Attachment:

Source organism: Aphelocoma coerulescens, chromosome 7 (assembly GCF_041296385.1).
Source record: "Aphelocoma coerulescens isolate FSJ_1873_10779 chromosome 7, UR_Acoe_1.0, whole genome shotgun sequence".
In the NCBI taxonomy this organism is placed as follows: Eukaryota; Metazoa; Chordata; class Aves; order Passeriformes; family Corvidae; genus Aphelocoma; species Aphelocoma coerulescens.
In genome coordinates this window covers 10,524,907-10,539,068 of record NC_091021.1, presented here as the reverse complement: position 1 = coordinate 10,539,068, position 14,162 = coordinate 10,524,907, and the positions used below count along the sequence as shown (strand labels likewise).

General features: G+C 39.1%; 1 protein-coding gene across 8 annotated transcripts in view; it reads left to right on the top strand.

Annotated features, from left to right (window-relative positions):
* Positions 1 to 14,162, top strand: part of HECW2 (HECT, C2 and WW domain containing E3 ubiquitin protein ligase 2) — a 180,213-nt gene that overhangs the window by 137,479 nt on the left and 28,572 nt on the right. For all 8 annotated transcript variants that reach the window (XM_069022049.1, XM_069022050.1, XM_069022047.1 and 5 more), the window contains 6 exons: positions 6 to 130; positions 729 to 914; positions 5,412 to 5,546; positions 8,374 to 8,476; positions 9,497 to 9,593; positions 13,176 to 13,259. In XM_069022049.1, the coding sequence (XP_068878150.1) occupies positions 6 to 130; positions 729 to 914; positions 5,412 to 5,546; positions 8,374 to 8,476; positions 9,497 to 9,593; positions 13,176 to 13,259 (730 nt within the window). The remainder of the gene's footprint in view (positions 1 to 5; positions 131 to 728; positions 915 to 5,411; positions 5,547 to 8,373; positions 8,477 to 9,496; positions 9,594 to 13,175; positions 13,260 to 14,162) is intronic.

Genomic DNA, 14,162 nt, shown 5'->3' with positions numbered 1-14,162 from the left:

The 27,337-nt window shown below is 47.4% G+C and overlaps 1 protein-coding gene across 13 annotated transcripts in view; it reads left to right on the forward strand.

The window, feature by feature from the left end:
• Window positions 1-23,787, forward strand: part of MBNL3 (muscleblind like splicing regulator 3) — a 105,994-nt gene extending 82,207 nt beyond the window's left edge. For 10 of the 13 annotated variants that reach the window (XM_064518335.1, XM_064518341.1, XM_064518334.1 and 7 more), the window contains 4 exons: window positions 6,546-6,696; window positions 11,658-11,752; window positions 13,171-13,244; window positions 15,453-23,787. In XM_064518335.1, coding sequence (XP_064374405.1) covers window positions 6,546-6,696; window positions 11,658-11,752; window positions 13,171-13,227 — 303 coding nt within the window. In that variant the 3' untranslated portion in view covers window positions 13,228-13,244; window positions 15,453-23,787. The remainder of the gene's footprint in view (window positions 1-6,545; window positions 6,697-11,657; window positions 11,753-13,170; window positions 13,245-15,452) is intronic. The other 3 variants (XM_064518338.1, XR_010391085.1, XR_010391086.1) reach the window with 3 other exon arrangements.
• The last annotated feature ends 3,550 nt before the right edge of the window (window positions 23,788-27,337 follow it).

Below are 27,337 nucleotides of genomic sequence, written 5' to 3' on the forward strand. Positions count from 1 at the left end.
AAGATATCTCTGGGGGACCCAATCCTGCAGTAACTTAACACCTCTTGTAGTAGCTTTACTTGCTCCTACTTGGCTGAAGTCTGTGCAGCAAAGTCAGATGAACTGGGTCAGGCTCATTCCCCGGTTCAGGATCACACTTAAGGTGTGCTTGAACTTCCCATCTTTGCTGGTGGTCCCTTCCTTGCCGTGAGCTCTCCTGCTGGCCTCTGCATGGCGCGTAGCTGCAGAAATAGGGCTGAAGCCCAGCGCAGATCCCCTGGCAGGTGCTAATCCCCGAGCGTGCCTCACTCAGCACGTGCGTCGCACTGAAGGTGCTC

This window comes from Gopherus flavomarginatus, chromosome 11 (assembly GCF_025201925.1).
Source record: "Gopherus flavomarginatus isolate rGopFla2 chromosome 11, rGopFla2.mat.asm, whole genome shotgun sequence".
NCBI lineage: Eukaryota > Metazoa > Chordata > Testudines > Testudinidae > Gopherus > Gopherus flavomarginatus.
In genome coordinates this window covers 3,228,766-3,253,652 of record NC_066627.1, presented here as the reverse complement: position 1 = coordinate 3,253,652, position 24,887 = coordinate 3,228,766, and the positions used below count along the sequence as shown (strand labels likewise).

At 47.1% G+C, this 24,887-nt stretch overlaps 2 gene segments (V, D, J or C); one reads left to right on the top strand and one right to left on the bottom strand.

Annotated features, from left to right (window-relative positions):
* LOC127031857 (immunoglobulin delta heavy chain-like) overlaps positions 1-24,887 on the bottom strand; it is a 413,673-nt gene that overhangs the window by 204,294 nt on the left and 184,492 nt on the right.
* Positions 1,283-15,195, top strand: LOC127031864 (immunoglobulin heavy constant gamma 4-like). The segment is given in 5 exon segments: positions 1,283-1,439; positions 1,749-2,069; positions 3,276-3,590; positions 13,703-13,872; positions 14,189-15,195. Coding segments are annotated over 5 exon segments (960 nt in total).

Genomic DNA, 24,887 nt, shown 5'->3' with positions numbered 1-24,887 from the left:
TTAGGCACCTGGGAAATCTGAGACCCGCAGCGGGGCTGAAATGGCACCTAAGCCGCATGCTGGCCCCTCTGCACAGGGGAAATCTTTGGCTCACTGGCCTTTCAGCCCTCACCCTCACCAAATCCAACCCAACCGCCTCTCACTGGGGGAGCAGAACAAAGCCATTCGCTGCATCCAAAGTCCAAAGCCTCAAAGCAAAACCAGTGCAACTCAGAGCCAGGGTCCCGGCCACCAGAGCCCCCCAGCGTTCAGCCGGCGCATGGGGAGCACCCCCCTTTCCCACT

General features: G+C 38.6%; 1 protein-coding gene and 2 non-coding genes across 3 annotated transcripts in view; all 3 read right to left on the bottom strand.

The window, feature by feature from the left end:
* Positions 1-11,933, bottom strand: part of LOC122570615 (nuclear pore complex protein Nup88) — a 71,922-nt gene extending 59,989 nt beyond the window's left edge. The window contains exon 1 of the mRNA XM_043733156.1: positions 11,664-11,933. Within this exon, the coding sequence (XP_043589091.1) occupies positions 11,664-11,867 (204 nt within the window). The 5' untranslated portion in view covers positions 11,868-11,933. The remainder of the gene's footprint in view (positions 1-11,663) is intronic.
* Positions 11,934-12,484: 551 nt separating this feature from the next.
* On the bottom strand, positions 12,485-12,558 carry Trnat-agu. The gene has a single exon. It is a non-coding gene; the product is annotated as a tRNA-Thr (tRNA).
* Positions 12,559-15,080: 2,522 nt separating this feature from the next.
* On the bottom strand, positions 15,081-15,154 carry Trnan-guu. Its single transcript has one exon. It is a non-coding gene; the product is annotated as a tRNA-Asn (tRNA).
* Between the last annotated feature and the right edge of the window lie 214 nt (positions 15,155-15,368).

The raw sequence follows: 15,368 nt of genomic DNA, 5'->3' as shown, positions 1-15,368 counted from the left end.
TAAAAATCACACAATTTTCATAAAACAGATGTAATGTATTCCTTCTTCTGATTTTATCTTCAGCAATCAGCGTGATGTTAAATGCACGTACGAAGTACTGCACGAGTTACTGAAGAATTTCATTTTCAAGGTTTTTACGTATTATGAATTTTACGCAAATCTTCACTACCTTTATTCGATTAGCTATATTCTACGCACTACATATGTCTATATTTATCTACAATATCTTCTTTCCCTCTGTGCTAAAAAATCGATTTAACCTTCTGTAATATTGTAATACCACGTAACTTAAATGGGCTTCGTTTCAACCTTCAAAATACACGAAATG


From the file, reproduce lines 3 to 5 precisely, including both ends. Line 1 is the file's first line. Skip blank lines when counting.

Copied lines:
In the NCBI taxonomy this organism is placed as follows: Eukaryota; Metazoa; Chordata; class Aves; order Passeriformes; family Corvidae; genus Aphelocoma; species Aphelocoma coerulescens.
In genome coordinates this window covers 10,524,907-10,539,068 of record NC_091021.1, presented here as the reverse complement: position 1 = coordinate 10,539,068, position 14,162 = coordinate 10,524,907, and the positions used below count along the sequence as shown (strand labels likewise).

General features: G+C 39.1%; 1 protein-coding gene across 8 annotated transcripts in view; it reads left to right on the top strand.